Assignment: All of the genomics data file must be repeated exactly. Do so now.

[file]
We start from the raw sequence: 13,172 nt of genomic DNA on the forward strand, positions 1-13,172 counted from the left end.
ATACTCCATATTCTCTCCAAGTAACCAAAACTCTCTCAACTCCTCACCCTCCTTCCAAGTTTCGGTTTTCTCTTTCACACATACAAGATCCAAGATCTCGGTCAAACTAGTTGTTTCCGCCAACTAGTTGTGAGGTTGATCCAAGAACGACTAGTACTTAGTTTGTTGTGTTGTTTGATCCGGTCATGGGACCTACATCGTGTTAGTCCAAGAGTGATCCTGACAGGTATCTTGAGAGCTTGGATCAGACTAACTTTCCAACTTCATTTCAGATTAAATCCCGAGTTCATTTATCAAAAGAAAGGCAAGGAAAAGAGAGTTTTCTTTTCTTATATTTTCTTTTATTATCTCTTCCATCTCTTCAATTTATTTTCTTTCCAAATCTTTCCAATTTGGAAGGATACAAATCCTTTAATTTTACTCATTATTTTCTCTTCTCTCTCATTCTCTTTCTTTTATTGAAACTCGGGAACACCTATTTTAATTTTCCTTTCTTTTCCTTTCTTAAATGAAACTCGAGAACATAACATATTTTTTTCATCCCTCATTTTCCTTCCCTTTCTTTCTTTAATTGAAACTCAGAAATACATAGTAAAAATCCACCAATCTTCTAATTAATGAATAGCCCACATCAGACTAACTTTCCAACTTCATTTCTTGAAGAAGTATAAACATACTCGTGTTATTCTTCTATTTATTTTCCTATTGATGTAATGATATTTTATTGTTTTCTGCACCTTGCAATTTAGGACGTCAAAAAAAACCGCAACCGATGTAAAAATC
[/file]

We start from the raw sequence: 13,172 nt of genomic DNA on the forward strand, positions 1-13,172 counted from the left end.
ATACTCCATATTCTCTCCAAGTAACCAAAACTCTCTCAACTCCTCACCCTCCTTCCAAGTTTCGGTTTTCTCTTTCACACATACAAGATCCAAGATCTCGGTCAAACTAGTTGTTTCCGCCAACTAGTTGTGAGGTTGATCCAAGAACGACTAGTACTTAGTTTGTTGTGTTGTTTGATCCGGTCATGGGACCTACATCGTGTTAGTCCAAGAGTGATCCTGACAGGTATCTTGAGAGCTTGGATCAGACTAACTTTCCAACTTCATTTCAGATTAAATCCCGAGTTCATTTATCAAAAGAAAGGCAAGGAAAAGAGAGTTTTCTTTTCTTATATTTTCTTTTATTATCTCTTCCATCTCTTCAATTTATTTTCTTTCCAAATCTTTCCAATTTGGAAGGATACAAATCCTTTAATTTTACTCATTATTTTCTCTTCTCTCTCATTCTCTTTCTTTTATTGAAACTCGGGAACACCTATTTTAATTTTCCTTTCTTTTCCTTTCTTAAATGAAACTCGAGAACATAACATATTTTTTTCATCCCTCATTTTCCTTCCCTTTCTTTCTTTAATTGAAACTCAGAAATACATAGTAAAAATCCACCAATCTTCTAATTAATGAATAGCCCACATCAGACTAACTTTCCAACTTCATTTCTTGAAGAAGTATAAACATACTCGTGTTATTCTTCTATTTATTTTCCTATTGATGTAATGATATTTTATTGTTTTCTGCACCTTGCAATTTAGGACGTCAAAAAAAACCGCAACCGATGTAAAAATC